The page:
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ARS Home » Plains Area » Clay Center, Nebraska » U.S. Meat Animal Research Center » Nutrition, Growth and Physiology » Research » Publications at this Location » Publication #303289

Title: Effects of change in body composition on gene expression in the uterine endometrium of beef cattle

item BRIDGES, G - University Of Minnesota
item KRUSE, S - University Of Minnesota
item McNeel, Anthony
item Amundson, Olivia
item FUNNELL, B - University Of Minnesota
item BIRD, S - University Of Minnesota
item Cushman, Robert - Bob

Submitted to: International Symposium on Reproduction in Domestic Ruminants
Publication Type: Abstract Only
Publication Acceptance Date: 4/16/2014
Publication Date: 8/1/2014
Citation: Bridges, G.A., Kruse, S.G., McNeel, A.K., Amundson, O.L., Funnell, B.J., Bird, S.L., Cushman, R.A. 2014. Effects of change in body composition on gene expression in the uterine endometrium of beef cattle. In: Juengel, J. L., Miyamoto, A., Price, C., Reynolds, L. P., Smith, M. F., and Webb, R., editors. Reproduction in Domestic Ruminants VIII. Leicestershire, England: Context Products Ltd. p. 554.

Interpretive Summary:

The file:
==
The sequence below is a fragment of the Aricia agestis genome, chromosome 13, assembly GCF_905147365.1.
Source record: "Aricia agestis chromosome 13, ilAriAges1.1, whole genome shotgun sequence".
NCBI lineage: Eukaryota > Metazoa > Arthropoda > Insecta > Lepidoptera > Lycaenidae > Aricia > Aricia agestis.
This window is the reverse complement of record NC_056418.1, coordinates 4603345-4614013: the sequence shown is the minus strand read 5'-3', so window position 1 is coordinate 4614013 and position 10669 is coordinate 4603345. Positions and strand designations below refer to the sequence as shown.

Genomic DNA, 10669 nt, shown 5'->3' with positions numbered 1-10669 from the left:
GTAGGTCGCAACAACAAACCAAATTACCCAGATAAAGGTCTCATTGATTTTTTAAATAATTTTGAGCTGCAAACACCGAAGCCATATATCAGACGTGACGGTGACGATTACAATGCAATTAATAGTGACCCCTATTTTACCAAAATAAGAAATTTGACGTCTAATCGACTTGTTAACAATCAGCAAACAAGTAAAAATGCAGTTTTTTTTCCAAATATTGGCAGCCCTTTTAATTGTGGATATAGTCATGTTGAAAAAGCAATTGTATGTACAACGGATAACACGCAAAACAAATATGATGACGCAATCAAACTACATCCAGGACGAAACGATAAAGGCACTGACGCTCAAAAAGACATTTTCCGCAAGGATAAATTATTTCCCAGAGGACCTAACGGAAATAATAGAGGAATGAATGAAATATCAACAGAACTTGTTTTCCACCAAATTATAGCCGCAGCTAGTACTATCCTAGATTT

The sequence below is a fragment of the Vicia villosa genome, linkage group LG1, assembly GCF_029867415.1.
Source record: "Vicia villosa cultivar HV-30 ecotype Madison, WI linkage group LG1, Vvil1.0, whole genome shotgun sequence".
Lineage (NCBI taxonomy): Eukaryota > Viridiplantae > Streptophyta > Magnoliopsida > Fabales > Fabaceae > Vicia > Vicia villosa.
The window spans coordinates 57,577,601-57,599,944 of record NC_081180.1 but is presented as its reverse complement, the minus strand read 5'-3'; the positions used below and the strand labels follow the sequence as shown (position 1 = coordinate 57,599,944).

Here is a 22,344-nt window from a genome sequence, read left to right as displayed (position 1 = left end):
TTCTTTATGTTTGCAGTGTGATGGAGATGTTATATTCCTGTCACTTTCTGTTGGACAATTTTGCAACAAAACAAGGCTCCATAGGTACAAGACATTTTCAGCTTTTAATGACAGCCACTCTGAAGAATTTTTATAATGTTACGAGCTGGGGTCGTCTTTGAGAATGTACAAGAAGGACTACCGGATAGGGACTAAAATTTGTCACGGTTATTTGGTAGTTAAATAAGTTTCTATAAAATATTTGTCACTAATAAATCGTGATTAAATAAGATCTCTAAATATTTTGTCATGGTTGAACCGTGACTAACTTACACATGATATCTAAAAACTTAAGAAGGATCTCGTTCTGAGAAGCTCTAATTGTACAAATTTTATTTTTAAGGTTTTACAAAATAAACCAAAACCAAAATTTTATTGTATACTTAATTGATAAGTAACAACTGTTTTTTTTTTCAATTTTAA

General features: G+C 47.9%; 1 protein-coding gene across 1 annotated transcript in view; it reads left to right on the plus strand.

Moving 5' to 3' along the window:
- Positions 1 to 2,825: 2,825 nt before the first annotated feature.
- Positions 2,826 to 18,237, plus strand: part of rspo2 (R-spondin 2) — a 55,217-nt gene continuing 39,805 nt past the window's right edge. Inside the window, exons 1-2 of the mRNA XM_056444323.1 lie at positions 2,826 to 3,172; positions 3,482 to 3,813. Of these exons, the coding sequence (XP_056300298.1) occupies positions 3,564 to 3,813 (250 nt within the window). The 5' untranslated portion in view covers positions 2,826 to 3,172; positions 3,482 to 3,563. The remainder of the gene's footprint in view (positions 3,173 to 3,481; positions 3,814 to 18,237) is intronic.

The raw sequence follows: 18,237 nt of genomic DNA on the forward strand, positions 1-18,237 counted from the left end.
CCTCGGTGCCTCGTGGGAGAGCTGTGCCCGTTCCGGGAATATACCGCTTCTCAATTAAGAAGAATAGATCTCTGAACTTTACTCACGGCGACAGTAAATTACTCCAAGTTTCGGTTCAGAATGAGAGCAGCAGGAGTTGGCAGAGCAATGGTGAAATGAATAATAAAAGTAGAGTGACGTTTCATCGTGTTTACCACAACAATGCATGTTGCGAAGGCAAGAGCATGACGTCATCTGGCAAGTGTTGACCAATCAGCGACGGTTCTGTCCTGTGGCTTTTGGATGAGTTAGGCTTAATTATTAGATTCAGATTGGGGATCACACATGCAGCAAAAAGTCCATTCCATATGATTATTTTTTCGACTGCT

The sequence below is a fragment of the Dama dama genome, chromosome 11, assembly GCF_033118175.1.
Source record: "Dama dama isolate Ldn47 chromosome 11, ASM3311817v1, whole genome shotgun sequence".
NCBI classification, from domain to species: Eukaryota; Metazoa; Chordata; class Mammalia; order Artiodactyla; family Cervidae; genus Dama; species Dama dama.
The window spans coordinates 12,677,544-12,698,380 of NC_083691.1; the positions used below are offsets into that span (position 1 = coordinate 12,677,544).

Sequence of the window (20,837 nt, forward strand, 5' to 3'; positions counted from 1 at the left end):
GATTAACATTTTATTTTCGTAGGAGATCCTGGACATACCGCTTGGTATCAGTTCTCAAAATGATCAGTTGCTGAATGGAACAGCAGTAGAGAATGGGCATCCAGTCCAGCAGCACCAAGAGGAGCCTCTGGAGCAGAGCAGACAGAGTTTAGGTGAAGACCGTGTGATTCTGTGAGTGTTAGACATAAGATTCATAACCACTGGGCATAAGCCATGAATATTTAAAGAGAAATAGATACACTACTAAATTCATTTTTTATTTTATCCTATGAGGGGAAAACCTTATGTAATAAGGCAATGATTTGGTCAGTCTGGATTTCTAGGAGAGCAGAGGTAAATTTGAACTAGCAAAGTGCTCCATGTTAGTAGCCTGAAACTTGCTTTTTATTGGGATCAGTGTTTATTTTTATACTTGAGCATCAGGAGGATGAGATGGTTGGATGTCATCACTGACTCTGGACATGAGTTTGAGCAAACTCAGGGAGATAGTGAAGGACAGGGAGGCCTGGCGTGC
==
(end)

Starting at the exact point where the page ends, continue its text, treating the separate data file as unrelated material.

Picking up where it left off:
Technical Abstract: The objective of this study was to determine the impact of change of body composition on gene expression in the uterine endometrium of beef cows. Mature, non-lactating Angus cows (body condition score [BCS] = 5.07 ± 0.1) were fed a similar diet for 30 d prior to the initiation of the study. Following the first endometrial biopsy (Col1; d 0), half of the cows (lose-gain; L-G; n = 12) were fed at 80% of NCR requirements while the other half (gain-lose; G-L; n = 12) were fed at 120% of NCR requirements for 87 d. From d 87 to 115, cows were fed to maintain current weight and BCS. From d 115 to 210 cows in the L-G treatment were fed at 120% and cows in the G-L treatment were fed 80% NCR requirements. From d 210 to 246, cows were fed to maintain current weight and BCS. On d 16 of the estrous cycle, cows were administered 50 mg of PGF2a, 48 h later given 100 µg of GnRH, and endometrial biopsy collection began 2 h after GnRH. During the experiment, biopsies were collected at three time points, Col1 (d 0), Col2 (d 115) and Col3 (d 246). Total cellular RNA was extracted from the endometrial biopsies and real-time RT-PCR was performed to determine mRNA abundance for oxytocin receptor (OXTR), fibroblast growth factor 10 (FGF10), prostaglandin-endoperoxide synthase 2 (PTGS2), insulin-like growth factor binding protein 3 (IGFBP3), and glyceraldehyde 3-phsophate dehydrogenase (GAPDH). Data was analyzed using the MIXED procedure of SAS with treatment, collection, and the interaction in the statistical model. Repeated measure analysis was used when appropriate. As designed, BCS was similar between L-G and G-L treatments at Col1and Col3, but differed (P < 0.05) at Col2 (4.2 ± 0.1; 6.1 ± 0.1, respectively). Body weight, rib fat, and rump fat followed a similar relationship. Estradiol concentrations at time of endometrial biopsy did not differ between treatments. Relative abundance of FGF10 mRNA was not impacted by collection, but was greater (P < 0.05) in G-L than L-G. There was a treatment by collection interaction (P < 0.05) resulting in greater relative abundance of PTGS2 mRNA at Col2 in the L-G than G-L treatment. There was an effect of collection (P < 0.05) on mRNA abundance of IGFBP3, and OXTR was not impacted by treatment or collection. Across treatments and collections, PTGS2 was negatively correlated (P < 0.05) with BCS, body weight, and estradiol concentrations. In conclusion, alterations in body composition resulted in changes to the endometrium transcriptome that may mediate the effects of nutrition on uterine function.